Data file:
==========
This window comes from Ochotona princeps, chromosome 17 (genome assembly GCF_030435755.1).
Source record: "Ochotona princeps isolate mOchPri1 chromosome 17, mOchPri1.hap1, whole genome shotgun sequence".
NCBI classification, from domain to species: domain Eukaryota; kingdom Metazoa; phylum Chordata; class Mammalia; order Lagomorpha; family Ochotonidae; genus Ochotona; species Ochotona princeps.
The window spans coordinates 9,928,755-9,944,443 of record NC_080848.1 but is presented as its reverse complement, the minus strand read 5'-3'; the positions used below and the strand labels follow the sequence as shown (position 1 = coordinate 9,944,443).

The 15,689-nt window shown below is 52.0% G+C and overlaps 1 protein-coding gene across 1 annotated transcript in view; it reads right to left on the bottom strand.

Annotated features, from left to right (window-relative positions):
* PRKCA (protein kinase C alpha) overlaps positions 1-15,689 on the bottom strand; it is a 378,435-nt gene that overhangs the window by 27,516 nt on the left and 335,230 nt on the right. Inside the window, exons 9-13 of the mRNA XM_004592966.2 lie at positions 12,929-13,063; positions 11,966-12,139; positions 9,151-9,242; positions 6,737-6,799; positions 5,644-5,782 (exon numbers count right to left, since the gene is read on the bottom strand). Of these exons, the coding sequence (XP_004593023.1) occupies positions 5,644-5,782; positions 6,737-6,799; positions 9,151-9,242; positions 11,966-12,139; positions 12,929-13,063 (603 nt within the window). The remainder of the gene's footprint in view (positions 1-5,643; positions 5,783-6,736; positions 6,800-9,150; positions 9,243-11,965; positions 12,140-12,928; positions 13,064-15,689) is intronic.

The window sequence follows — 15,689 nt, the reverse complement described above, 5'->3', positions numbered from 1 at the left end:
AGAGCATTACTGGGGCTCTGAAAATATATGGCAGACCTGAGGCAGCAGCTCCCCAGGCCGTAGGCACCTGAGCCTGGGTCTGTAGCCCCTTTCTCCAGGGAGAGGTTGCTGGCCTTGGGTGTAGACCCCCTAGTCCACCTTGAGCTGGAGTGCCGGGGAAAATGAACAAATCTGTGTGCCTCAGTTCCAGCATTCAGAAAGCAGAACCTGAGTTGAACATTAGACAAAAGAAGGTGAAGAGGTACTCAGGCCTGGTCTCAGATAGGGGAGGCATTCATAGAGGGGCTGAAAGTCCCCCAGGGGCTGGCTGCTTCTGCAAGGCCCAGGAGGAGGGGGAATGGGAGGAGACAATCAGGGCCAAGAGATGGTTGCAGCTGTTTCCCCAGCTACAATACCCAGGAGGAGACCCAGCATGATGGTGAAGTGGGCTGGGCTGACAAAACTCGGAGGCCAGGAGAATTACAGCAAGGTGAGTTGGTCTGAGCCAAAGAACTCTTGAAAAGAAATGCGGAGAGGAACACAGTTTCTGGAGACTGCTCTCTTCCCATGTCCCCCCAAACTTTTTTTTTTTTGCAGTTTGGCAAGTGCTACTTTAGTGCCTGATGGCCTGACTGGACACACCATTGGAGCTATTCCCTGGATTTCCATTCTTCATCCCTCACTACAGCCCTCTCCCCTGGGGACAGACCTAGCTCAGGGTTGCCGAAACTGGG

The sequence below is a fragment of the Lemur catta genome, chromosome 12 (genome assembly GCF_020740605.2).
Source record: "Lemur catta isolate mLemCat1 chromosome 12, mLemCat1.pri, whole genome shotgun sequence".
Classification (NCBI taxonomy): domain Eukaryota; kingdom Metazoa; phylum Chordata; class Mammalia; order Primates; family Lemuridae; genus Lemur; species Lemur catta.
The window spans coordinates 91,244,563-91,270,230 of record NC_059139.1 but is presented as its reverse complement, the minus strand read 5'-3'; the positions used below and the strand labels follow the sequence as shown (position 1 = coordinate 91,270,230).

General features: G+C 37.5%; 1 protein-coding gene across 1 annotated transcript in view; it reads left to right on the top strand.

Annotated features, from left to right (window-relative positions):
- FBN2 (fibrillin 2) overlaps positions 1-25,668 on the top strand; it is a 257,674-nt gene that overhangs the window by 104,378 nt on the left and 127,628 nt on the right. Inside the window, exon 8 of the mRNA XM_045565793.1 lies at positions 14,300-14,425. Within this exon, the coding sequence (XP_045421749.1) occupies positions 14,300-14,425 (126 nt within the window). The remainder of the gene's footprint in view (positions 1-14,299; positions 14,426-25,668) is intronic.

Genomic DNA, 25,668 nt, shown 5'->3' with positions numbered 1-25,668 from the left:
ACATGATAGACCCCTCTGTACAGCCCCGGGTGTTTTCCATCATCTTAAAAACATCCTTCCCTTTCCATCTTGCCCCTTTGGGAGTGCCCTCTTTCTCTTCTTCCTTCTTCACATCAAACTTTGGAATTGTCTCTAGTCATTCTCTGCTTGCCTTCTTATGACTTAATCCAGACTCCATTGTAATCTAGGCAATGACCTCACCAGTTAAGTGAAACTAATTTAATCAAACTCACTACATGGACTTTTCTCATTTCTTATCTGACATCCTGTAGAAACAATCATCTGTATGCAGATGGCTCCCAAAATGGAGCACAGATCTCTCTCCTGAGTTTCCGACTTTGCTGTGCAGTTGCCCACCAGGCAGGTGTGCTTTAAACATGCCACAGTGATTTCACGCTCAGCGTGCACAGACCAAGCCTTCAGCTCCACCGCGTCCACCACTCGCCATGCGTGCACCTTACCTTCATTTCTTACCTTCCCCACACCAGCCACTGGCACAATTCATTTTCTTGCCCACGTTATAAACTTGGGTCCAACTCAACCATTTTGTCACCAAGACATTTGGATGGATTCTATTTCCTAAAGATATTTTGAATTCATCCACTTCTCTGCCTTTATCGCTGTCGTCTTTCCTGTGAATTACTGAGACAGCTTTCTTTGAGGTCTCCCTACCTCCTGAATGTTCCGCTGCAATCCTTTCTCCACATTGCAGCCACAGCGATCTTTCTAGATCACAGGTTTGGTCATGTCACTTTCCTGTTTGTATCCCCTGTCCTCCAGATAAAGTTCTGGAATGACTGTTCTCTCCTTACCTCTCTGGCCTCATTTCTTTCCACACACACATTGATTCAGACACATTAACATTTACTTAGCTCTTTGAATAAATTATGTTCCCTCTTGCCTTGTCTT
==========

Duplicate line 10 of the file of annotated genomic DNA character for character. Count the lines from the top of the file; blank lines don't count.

The sequence below is a fragment of the Lemur catta genome, chromosome 12 (genome assembly GCF_020740605.2).